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Managing Director at OIM Consulting Arjen de Bruin says that by focusing on their people, mines can future proof their profits when the commodity cycle spins around

In a country that is, by now, quite jaded because of the sheer volume and frequency of bad news we seem to bear witness to, this year’s Budget Speech delivered a largely unexpected but well-received windfall, to the tune of around R300 billion.

Due to a buoyancy in commodity prices—a direct result of the Russia-Ukraine war (that’s the not-nice bit)—the Finance Minister had the necessary wiggle room to pass on some desperately-needed relief to taxpayers. But as the Minister himself warned, the country couldn’t rely on this revenue for the long-term, given that commodity prices are determined by many macroeconomic variables.

And already, we’ve seen a shift over the past few months. While gold continues to shine, the price of iron ore has dropped, thanks to sluggish Chinese demand. Rhodium has plummeted by around 35% since the beginning of the year (triggering Northam Platinum to withdraw its offer to take control of Royal Bafokeng Platinum), while major mines have reported a slump in their profits. Earlier this year, Anglo American admitted that its 2022 profits had dropped by almost 50% on the previous year thanks to a soar in energy, while Rio Tinto announced a 41% decline in their 2022 net earnings, which it attributed to downward pressure on commodity prices.

What do these movements tell us? That mining remains cyclical, and at the mercy of macro-economics. As the World Bank states: ‘Global macroeconomic shocks have become the main source of fluctuations in commodity prices, accounting for more than two-thirds of the variance of global commodity price growth. The swings in commodity prices witnessed in 2020-21 have brought to the fore the vulnerabilities of the many Emerging Market Developing Economies (EMDE), especially low-income countries (LICs), highly dependent on commodity exports.’ In other words, countries such as ours.

It goes on to say that global demand shocks account for 50% of the variance of global commodity price growth, while global supply shocks account for 20%.

In the past few years, the boom in commodity prices meant that mining organisations benefited. But as these recent market movements demonstrate, there is a very real danger in allowing our profits to be determined by a cycle which is just that—cyclical.

There’s not a thing that we, as an industry, can do about the price of gold, or platinum, or iron ore, or anything else. So where do we need to focus to keep our bottom line looking healthy? At OIM Consulting, we specialise in building supervisor capability within the mining sector and focus on helping mines control their cost curve.

There’s an example that forms part of one of our modules, which goes something like this:

There are two mines that are largely the same. Same depth, mining the same reef, with the same labour force. Because these mines are the same, it will cost the same to take out one tonne of rock (i.e. the same amount of labour, machinery cost etc.). The only difference is the grade or grams of gold per ton. Mine A mine yields 40g of gold per ton of rock, while Mine B yields 2g of gold.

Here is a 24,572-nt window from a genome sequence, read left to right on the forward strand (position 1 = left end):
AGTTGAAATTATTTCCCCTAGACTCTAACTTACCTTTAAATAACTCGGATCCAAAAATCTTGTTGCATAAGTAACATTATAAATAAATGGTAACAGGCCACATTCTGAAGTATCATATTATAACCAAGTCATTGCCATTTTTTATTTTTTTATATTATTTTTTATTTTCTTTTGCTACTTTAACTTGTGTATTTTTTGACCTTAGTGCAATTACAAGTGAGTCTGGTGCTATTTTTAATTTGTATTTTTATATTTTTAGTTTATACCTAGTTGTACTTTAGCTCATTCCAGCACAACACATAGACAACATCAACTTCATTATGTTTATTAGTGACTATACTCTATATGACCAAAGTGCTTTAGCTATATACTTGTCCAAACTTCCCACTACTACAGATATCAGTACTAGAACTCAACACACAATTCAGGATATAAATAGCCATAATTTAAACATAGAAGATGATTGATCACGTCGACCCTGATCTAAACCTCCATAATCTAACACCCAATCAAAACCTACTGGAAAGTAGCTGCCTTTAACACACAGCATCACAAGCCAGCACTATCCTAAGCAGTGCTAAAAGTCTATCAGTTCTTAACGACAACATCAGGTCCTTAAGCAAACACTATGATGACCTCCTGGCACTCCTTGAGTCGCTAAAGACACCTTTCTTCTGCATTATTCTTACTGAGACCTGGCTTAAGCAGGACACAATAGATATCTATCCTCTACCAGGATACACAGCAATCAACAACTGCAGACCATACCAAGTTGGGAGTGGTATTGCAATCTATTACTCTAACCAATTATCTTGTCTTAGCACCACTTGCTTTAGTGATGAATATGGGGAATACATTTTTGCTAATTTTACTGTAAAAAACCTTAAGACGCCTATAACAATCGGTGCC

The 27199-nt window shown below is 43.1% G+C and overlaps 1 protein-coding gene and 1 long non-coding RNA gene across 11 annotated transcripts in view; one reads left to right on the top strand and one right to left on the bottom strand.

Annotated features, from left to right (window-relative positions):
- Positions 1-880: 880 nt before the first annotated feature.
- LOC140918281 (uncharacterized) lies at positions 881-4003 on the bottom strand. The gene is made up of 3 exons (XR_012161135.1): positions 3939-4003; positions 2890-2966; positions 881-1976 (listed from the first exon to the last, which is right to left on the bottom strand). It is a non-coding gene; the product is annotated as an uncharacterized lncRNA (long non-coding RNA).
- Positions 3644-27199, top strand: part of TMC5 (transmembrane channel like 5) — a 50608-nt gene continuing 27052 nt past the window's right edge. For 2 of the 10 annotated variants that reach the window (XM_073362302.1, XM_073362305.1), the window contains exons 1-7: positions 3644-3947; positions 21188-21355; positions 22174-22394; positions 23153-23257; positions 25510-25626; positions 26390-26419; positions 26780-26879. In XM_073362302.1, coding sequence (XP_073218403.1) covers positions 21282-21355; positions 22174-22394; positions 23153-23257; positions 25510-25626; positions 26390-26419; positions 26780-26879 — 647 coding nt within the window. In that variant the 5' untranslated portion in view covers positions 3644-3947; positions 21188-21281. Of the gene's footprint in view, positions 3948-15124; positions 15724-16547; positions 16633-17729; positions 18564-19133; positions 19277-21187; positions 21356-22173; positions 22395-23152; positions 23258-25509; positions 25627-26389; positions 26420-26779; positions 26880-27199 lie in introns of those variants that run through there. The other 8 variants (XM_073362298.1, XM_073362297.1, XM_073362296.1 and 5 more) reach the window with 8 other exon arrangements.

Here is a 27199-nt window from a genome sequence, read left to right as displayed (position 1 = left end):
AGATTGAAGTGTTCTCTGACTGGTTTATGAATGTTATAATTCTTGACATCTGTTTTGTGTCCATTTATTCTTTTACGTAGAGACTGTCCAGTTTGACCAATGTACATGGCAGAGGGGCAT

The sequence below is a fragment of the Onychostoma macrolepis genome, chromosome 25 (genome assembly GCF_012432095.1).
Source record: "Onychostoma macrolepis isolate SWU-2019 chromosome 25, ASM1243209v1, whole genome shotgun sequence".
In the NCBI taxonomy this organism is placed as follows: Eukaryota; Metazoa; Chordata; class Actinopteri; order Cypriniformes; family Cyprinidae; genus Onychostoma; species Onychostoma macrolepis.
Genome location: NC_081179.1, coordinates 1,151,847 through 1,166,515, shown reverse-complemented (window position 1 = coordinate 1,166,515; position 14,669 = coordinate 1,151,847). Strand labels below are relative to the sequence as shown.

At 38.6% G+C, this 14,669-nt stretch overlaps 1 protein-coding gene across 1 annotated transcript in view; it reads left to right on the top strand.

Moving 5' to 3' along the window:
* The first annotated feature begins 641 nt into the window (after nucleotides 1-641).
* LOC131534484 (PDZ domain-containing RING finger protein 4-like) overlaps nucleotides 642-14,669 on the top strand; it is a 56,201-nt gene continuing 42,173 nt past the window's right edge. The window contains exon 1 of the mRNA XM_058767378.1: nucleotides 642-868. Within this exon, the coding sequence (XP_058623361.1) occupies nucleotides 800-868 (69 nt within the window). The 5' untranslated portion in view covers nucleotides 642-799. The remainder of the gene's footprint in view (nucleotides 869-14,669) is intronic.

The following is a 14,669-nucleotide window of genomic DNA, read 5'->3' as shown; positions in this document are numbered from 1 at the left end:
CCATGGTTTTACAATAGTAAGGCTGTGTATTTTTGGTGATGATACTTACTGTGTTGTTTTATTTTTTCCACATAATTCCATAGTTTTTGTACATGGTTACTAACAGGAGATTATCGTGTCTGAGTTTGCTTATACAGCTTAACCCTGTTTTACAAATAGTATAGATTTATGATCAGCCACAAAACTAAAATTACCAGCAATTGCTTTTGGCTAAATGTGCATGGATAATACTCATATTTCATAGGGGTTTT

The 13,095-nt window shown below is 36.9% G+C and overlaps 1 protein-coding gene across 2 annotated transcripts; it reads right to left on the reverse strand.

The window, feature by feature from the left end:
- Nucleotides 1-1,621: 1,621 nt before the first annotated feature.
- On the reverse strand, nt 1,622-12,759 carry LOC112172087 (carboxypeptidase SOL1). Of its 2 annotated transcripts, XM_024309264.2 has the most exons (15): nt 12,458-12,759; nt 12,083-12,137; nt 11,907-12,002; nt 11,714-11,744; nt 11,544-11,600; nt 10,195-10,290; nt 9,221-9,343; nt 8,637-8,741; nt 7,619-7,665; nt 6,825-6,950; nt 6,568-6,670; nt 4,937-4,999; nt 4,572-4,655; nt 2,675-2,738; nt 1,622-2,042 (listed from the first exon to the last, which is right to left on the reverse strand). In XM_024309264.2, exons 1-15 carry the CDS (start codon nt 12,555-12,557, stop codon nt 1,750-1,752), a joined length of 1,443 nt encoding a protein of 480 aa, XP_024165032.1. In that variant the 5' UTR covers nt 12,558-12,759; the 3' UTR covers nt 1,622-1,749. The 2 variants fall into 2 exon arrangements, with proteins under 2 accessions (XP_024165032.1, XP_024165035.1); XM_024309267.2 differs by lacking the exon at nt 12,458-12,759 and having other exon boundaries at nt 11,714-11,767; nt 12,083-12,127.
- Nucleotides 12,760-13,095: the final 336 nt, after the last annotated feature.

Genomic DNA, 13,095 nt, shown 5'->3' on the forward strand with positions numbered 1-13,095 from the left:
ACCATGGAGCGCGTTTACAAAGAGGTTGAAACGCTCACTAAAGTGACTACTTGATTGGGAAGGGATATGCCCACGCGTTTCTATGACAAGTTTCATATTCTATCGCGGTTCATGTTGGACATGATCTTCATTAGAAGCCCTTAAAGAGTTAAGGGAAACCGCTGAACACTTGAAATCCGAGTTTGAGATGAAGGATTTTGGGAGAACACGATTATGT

Thus, Mine A must get out 25 tonnes of rock to yield 1kg of gold, while Mine B must get out 500 tonnes to produce the same amount. Therefore, it stands to reason that Mine A’s total production cost will be much lower to produce the same amount of gold.

The point of this story is to illustrate that we cannot control the amount of gold (or any other commodity) we yield per tonne we extract, which will affect our costs and thus profitability. So we need to keep our eyes fixed firmly on what makes up our cost per tonne, as this is something that is within our grasp. And this is where your people can make or break your bottom line.

What typically costs mines? While there’s always some variance between mines, these would typically be salaries and wages, leave/absenteeism, machinery and tools/equipment, injury and first aid supply costs, as well as theft and accidents.

This is where the mining supervisor plays a critical role. Through coaching them on how to plan properly and execute competently, we can have more effective blasts. We can promote a more efficient system. We can ensure our machines are well-maintained and working at optimal capacity. We can create contingency plans for absenteeism. It’s not necessarily about increasing yield: while the amount of tonnes we extract might be fixed, we can ensure that those tonnes are as profitable as possible by focusing on reducing our cost per ton.

Mines also deteriorate after a few years, which means that we need to be even more effective in our operations. This is where it becomes critical to keep our costs at the same level, not allowing wastage to happen. We need to look at where we spend time, making sure that it on activities that extract the most value.

By focusing on your people, you will safeguard and future proof your bottom line when the commodity cycle again spins around.

Arjen de Bruin is the Managing Director at OIM Consulting.

By Editor